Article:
A roller-coaster 12 days and “victory” for both sides

Congress negotiators and Anna Hazare's associates repeatedly shifted the goalposts through the four-and-half-month stand-off on the shape and structure of the Lokpal Bill.

The Anna group flagged as many as 40 issues during the many rounds of discussions in the joint Lokpal drafting committee set up after Mr. Hazare ended his April 2011 fast in Jantar Mantar here. Of these, 34 were more or less resolved by the time negotiations broke off in July.

This left six sticking points. Anna's side wanted the following under the Lokpal:

The incumbent Prime Minister; the judiciary; the lower as well as upper echelons of the bureaucracy; actions and conduct of MPs within the two Houses of Parliament and a citizens' charter for time-bound delivery of services. It also wanted the Lokpal Bill to provide for setting up of Lokayuktas at the State level.

The government outwardly appeared intractable on the inclusion of the Prime Minister. Indeed, its Bill exempted the incumbent Prime Minister from scrutiny. And yet, government negotiators had privately told Mr. Hazare's team that they were open to the inclusion of Prime Minister and this aspect could be seriously examined by the Standing Committee looking at the Lokpal Bill. Political parties and others favouring inclusion of the Prime Minister could place their views before the Committee.

However, on judicial corruption, the political class was unanimous that it could not come under the Lokpal, as doing so would compromise the independence of one vital pillar of democracy. The political consensus favoured addressing judicial corruption separately through a fortified Judicial Accountability Bill. This left little elbow room for Team Anna, which reluctantly agreed to drop the demand, only insisting that the Judicial Accountability Bill be passed simultaneously with the Lokpal Bill.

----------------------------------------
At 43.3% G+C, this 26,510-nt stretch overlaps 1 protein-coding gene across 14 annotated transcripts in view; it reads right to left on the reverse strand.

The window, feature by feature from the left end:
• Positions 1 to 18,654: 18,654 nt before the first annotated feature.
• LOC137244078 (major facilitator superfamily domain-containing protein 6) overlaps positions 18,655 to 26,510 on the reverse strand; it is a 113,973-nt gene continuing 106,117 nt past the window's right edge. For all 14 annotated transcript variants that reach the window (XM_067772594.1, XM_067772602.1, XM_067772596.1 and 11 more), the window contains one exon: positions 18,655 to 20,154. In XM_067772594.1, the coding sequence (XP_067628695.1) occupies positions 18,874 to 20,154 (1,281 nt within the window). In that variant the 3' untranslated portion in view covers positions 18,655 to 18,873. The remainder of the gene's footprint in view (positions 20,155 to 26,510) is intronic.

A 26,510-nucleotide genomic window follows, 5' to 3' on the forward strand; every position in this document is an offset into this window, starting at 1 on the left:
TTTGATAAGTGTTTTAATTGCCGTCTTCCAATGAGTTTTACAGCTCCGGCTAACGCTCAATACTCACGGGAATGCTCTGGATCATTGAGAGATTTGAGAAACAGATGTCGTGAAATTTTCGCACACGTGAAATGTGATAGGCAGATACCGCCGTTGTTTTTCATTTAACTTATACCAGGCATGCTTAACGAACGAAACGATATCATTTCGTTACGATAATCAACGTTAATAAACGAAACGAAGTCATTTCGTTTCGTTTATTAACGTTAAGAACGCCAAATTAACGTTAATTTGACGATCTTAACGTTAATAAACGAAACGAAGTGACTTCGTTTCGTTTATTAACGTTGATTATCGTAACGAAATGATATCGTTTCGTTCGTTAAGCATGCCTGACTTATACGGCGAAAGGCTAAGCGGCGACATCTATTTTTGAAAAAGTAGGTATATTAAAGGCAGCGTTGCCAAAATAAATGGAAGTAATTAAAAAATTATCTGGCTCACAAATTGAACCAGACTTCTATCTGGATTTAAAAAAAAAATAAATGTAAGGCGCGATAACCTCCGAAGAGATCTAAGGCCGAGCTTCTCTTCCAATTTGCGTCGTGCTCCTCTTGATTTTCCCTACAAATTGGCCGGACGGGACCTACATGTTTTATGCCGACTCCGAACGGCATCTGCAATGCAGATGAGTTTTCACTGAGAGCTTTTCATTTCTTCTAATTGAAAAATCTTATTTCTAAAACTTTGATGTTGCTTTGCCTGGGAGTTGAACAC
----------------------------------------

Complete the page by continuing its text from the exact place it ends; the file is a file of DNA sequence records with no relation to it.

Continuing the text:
The Anna group also hit the wall on bringing the parliamentary conduct of MPs under the Lokpal. Not just the Congress, no other party was willing to trifle with the immunity granted to MPs by the Constitution: The actions of MPs within the Houses are safeguarded from scrutiny by Article 105 of the Constitution. During the debate in Parliament on Saturday, MPs pointed out that they were already covered by ordinary laws for any wrongdoing and in the 14th Lok Sabha, the House itself decided to expel 11 MPs after the cash-for-questions scandal.

The Anna group then decided not to yield any ground on the remaining three points. However, the simultaneous setting up of the Lokpal and the Lokayuktas raised concerns about federal autonomy. Many parties argued that Parliament could not encroach on the rights of States. As a via-media, the BJP talked about an “enabling law” and a “model Act” for the States to follow. (The resolution adopted by the two Houses talks about the “establishment of a Lokayukta in the States,” but is silent on whether it would be through the Lokpal Bill.)

On the demand for a citizens' charter, the government had reservations but promised a separate grievances redress mechanism that would address this issue. (The resolution leaves this ambiguous; it mentions a “citizens' charter” without saying if it would be under the Lokpal).